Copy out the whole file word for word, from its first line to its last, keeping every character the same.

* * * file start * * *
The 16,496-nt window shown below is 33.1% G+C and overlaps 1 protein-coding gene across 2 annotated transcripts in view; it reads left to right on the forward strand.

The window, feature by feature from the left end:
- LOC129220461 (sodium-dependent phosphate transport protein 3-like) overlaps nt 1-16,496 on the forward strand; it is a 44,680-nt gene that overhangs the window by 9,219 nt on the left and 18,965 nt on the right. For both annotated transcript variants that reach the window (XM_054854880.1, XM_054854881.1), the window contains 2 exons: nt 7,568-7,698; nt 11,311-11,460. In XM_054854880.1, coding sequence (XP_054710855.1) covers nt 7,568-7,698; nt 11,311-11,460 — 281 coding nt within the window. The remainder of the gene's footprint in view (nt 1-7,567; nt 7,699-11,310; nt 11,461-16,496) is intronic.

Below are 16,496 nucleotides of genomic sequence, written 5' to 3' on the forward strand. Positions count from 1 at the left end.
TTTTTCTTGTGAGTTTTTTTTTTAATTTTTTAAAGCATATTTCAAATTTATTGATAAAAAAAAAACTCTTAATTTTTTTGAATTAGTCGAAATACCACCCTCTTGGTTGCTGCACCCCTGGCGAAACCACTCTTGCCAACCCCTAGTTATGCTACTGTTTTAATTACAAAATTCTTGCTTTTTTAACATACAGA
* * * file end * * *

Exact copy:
The 16,496-nt window shown below is 33.1% G+C and overlaps 1 protein-coding gene across 2 annotated transcripts in view; it reads left to right on the forward strand.

The window, feature by feature from the left end:
- LOC129220461 (sodium-dependent phosphate transport protein 3-like) overlaps nt 1-16,496 on the forward strand; it is a 44,680-nt gene that overhangs the window by 9,219 nt on the left and 18,965 nt on the right. For both annotated transcript variants that reach the window (XM_054854880.1, XM_054854881.1), the window contains 2 exons: nt 7,568-7,698; nt 11,311-11,460. In XM_054854880.1, coding sequence (XP_054710855.1) covers nt 7,568-7,698; nt 11,311-11,460 — 281 coding nt within the window. The remainder of the gene's footprint in view (nt 1-7,567; nt 7,699-11,310; nt 11,461-16,496) is intronic.

Below are 16,496 nucleotides of genomic sequence, written 5' to 3' on the forward strand. Positions count from 1 at the left end.
TTTTTCTTGTGAGTTTTTTTTTTAATTTTTTAAAGCATATTTCAAATTTATTGATAAAAAAAAAACTCTTAATTTTTTTGAATTAGTCGAAATACCACCCTCTTGGTTGCTGCACCCCTGGCGAAACCACTCTTGCCAACCCCTAGTTATGCTACTGTTTTAATTACAAAATTCTTGCTTTTTTAACATACAGA